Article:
The term "oleander" refers to two plant species, Nerium oleander (common oleander) and Thevetia peruviana (yellow oleander), which grow in temperate climates throughout the world. Both species contain chemicals called "cardiac glycosides" that have effects similar to the heart drug digoxin. Both species can be toxic when taken by mouth with many documented reports of deaths.
Adelfa, adynerin, ahouai (Antilles), ahousin, Anvirzel®, Apocyanaceae (family), ashwahan, ashwamarak (Sanskrit), be-still nuts (Hawaiian), betulin, betulinic acid, boissaisi (Haitian), cardenolides, cardiac glycosides, cascaveleira (Brazilian), Cerebra thevetia (Indian), cerebrine, cerebrose, common oleander, corrigen, dehydroadynerigen, digitoxigenin, dogbane, exile, folinerin, horse poison, joro-joro (Dutch Guiana), karavira, karier, kohilphin, kokilpal (Indian), L-thevetose, laurier blane (Haitian), laurier bol, laurier desjundins, laurier rose, lorier bol, lucky seed (Jamaican), neriantin, neridiginoside, neridlenone A, neriifolin, neriine, nerin, nerioside, neritaloside, Nerium indicum, Nerium odorum, nerizoside, NOAG-II, odoroside H, oleanderblatter, Oleandri folium, oleandrigenin, oleandrin, oleandrinogen, oleandroside, oleanolic acid, olinerin, peruvoside, pila kaner (Indian), pink oleander, rosa francesa, rosagenin, rosebay, rose laurel, rosen lorbeer, ruvoside, soland, strospeside, Thevetia nerifolia, Thevetia neriifolia, thevetin A, thevetin B, thevetine, thevetoxin, triterpenes, white oleander, yee tho (Thai), yellow oleander.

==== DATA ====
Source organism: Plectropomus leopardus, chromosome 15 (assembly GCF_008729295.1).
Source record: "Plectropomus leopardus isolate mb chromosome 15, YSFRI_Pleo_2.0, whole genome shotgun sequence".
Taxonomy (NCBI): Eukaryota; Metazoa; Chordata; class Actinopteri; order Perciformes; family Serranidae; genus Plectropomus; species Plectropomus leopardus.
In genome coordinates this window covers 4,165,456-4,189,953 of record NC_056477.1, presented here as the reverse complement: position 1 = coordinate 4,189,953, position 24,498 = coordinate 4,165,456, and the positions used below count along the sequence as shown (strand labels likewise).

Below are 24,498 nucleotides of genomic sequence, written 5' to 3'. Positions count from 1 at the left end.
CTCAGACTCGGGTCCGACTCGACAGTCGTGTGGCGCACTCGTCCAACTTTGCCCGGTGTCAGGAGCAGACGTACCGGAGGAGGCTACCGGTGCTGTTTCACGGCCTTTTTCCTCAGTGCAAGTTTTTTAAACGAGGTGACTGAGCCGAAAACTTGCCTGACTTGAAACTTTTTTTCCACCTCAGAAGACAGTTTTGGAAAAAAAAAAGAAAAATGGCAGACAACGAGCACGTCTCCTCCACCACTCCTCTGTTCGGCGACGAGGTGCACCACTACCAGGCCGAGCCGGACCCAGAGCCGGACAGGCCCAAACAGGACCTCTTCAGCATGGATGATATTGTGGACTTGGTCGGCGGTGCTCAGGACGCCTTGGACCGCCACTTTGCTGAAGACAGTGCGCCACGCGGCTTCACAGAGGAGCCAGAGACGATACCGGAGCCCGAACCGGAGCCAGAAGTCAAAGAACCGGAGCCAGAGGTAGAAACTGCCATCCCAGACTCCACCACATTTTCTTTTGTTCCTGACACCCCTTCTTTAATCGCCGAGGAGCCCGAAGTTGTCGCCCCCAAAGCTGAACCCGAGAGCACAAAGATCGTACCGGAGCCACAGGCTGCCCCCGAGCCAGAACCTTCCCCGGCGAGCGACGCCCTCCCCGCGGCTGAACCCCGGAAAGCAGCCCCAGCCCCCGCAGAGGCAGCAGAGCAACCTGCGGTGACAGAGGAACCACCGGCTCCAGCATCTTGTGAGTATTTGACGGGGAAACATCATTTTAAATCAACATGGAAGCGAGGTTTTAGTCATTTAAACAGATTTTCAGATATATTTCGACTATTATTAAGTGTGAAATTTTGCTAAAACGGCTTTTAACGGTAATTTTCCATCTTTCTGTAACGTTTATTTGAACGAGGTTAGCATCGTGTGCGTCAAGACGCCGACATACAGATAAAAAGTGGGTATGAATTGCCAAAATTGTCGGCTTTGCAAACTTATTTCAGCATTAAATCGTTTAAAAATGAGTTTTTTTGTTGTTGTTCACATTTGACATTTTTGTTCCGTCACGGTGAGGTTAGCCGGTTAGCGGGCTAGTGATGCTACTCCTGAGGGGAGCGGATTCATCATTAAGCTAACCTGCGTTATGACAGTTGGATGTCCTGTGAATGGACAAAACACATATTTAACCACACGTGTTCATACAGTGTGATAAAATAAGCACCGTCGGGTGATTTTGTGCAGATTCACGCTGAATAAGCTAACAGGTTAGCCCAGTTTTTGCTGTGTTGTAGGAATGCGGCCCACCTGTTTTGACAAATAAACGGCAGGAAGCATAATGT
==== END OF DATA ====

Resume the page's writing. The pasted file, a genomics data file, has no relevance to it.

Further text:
These uses have been tested in humans or animals. Safety and effectiveness have not always been proven. Some of these conditions are potentially serious, and should be evaluated by a qualified healthcare provider.
Laboratory studies of oleander suggest possible anti-cancer effects, although reliable research in humans is not currently available. There are reports that long-term use of oleander may have positive effects in patients with leiomyosarcoma, Ewing's sarcoma, prostate cancer, or breast cancer. More research is needed before a recommendation can be made.
Congestive heart failure
The term "oleander" refers to two plants: